Lafayette Ronald Hubbard (March 13, 1911 - January 24, 1986), better known as L. Ron Hubbard is the prolific American author and founder of Scientology teaching, and its principal researcher and author. He also was a founder of the controversial Church of Scientology.
Along with the Scientological and self-help books, he wrote fiction in several genres, business management texts, essays, and poetry.
An often controversial subject, Hubbard's life story is widely disputed; two very differing versions of his biography are given by the Church of Scientology and critics of Scientology. Official church documents portray Hubbard as a "friend to mankind", while those of critics portray him as a fraud and liar.
L. Ron Hubbard was born in 1911 in Tilden, Nebraska, to Harry Ross Hubbard (1886-1975) and Ledora May Waterbury (18xx-1954(?)), whom Harry had married in 1909.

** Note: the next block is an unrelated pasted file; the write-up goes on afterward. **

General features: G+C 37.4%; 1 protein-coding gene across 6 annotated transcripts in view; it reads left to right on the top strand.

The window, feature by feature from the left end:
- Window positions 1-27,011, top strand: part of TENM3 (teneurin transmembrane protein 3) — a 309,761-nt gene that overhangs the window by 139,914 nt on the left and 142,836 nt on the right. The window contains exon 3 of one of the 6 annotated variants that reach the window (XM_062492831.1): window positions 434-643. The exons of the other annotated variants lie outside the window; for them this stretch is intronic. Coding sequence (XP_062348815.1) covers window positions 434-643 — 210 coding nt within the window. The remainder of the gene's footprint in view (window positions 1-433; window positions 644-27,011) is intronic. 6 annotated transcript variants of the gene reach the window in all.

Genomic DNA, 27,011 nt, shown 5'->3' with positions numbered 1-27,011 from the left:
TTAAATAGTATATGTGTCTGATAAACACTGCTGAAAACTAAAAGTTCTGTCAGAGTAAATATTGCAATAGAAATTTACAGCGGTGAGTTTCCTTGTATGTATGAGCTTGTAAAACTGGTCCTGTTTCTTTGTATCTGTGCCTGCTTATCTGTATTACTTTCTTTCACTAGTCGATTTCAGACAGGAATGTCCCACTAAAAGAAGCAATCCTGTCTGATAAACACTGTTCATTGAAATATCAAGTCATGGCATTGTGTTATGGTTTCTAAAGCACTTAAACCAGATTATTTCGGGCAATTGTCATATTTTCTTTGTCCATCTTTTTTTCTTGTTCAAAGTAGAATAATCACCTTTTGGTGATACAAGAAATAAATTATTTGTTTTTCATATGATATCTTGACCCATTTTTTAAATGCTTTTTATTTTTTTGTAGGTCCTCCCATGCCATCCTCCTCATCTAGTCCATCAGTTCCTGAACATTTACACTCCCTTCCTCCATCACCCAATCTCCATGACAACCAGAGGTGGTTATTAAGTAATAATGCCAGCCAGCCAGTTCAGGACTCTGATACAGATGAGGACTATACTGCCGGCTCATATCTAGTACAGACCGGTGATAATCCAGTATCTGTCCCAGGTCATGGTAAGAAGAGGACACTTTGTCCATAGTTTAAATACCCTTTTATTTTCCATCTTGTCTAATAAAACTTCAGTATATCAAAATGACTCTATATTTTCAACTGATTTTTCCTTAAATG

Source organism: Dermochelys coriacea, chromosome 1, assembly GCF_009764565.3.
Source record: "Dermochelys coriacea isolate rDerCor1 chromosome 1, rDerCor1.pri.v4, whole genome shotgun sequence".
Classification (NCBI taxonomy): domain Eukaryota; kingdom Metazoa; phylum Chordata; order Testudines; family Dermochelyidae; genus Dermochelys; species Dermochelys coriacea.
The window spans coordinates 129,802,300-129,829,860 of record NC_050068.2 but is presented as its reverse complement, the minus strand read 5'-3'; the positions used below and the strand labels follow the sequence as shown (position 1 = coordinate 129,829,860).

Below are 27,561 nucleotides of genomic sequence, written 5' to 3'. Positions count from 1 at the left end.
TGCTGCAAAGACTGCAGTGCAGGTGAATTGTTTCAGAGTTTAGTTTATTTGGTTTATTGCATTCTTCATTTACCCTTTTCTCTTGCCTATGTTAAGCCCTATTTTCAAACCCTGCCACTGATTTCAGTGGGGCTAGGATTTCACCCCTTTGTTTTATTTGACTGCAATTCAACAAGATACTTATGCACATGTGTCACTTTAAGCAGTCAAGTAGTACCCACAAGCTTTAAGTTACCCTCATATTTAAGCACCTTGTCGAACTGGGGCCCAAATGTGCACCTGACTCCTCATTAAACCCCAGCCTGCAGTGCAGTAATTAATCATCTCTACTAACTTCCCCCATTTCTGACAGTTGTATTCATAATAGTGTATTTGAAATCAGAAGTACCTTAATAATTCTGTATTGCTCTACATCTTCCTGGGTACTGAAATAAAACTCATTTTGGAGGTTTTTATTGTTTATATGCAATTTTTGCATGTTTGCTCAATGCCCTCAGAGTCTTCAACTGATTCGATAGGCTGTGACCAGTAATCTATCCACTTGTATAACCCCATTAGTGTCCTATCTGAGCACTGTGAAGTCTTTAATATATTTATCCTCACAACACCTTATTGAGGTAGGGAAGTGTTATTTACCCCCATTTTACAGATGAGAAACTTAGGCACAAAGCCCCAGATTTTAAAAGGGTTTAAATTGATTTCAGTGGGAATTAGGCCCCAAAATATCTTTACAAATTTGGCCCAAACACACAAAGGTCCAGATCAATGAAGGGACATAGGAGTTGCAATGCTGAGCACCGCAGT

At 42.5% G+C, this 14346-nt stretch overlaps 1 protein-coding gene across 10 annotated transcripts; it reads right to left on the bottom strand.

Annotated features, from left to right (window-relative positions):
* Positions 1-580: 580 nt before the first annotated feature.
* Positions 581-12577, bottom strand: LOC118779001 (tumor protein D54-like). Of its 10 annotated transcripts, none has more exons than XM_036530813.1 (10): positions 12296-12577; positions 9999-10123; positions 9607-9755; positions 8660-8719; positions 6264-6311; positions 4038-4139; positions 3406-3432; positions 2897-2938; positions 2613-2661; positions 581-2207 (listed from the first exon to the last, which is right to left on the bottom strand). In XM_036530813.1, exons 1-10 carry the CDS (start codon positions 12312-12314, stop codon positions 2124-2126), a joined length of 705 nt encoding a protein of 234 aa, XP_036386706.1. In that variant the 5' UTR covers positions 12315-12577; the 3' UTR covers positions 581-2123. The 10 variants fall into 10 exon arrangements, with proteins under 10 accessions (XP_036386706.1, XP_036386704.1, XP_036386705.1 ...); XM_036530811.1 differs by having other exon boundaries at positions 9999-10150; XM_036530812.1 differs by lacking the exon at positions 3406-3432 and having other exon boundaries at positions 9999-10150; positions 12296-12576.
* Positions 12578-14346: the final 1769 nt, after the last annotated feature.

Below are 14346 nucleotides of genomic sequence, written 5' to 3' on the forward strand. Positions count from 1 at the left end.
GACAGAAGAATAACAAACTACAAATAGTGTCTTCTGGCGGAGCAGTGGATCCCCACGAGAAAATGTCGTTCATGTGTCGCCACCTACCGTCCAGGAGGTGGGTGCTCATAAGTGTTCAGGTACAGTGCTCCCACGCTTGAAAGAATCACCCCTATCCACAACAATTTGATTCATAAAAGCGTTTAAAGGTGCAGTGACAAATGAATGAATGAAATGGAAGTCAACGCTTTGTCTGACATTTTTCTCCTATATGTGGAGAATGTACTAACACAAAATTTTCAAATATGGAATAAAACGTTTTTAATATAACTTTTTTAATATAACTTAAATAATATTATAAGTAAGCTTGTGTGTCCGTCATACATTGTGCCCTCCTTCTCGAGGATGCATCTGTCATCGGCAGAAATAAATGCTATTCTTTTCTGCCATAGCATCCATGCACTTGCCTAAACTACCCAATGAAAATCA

Harry joined the United States Navy in 1904, leaving the service in 1908, then reenlisting in 1917 when the US declared war on Germany. He served in the Navy until 1946, reaching the rank of Lieutenant Commander in 1934.
May was a feminist who had trained to become a high school teacher. Her father, Lafayette O. Waterbury (born 1864), was a veterinarian turned coal merchant. Her mother, Ida Corinne DeWolfe, was the daughter of affluent banker John DeWolfe. May's paternal grandfather Abram Waterbury was from the Catskill Mountains of New York and later headed West, employed as a veterinarian.